The Cultic World of the Blind Monks: Benzaiten, Jūzenji, and Shukujin

In: Journal of Religion in Japan
Bernard Faure Columbia University New York USA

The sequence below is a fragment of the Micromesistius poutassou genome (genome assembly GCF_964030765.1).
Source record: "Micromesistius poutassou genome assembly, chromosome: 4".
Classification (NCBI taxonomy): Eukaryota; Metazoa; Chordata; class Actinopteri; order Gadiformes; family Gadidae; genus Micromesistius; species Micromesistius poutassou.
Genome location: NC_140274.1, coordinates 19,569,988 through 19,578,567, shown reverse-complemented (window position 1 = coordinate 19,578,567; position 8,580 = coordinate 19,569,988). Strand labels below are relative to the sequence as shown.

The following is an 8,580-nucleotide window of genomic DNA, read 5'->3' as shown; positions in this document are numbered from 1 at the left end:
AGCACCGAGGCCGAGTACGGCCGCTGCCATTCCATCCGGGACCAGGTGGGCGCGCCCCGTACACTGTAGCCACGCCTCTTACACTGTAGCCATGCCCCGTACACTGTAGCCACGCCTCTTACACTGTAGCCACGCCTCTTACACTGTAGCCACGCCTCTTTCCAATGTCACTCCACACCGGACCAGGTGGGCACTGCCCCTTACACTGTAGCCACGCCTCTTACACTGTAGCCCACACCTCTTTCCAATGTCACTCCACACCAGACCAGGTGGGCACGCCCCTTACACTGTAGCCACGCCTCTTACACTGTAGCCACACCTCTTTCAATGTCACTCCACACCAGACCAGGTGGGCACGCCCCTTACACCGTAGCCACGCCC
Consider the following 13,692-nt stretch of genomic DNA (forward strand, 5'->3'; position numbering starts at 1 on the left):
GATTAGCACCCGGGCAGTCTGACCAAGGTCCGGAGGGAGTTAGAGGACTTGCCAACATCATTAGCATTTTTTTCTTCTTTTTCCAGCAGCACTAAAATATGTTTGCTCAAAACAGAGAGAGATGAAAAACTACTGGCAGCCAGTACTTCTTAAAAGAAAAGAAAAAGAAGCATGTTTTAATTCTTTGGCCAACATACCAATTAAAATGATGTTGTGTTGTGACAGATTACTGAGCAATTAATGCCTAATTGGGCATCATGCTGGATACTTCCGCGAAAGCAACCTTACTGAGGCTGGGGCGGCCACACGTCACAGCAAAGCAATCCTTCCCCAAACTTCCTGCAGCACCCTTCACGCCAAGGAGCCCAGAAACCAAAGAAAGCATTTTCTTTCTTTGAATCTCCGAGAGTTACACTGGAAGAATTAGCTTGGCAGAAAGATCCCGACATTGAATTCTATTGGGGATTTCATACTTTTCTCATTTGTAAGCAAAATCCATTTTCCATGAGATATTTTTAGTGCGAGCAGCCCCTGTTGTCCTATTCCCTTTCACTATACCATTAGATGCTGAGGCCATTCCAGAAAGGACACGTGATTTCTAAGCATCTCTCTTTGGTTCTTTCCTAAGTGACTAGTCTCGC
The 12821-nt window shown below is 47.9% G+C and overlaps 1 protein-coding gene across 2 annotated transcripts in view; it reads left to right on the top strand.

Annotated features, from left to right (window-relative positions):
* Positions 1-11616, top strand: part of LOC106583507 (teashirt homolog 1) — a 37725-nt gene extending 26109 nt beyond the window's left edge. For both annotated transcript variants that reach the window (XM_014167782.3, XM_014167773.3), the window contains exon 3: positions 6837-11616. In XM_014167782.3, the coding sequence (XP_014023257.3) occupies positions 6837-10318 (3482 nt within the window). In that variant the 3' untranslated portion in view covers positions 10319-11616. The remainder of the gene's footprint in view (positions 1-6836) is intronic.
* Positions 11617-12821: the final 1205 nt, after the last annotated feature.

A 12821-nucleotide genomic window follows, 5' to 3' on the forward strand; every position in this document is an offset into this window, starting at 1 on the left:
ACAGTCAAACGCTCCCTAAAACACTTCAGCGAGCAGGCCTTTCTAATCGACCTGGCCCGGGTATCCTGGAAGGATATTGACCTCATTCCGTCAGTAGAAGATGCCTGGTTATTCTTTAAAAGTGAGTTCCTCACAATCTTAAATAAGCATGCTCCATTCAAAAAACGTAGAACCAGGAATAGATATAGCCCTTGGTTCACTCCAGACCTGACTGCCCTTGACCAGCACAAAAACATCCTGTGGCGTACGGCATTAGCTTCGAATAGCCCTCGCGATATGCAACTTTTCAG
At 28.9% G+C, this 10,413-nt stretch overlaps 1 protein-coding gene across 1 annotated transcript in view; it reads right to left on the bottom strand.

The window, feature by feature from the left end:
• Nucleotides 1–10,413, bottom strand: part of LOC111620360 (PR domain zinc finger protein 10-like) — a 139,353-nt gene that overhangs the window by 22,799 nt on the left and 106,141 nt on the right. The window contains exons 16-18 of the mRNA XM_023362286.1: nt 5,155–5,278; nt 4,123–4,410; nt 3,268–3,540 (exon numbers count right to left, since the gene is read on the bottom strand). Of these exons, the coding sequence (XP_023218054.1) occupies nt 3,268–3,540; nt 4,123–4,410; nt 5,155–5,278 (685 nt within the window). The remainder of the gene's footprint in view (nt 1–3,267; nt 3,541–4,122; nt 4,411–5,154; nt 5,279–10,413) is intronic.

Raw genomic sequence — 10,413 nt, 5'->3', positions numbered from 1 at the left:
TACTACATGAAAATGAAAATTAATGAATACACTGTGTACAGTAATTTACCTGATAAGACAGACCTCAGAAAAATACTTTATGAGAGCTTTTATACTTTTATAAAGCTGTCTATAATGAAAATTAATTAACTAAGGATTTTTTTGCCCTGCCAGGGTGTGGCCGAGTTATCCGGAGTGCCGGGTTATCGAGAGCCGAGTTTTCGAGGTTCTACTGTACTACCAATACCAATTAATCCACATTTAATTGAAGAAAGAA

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This paper examines the complex institutional and symbolic network that developed during the medieval period, bringing together people, places, institutions, myths, legends, rituals, and deities. It focuses on the relationships between the goddess of musical arts and eloquence Benzaiten, the Hie Shrine deity Jūzenji, and itinerant performers such as the blind monks (mōsō) and the biwa hōshi, who were instrumental in bringing together traditional Buddhist teachings and the performing arts (geinō). The paper argues that these relationships formed part of a broader semantic and symbolic field, at the center of which was the Protean figure of the shukujin (whose name can mean “astral god” and “god of destiny,” but also “god of the shuku”—outcasts groups and settlements). It shows how the latter was eventually identified by the Nō playwright Konparu Zenchiku (1405-1468), in his seminal work Meishukushū, with the figure of Okina, the divine old man that is widely regarded as the symbol of Nō theater. With the slow decline of the blind monks and the growing aestheticism of Nō, however, the vital connection between esoteric Buddhism, local religious traditions, and the performing arts eventually unraveled.

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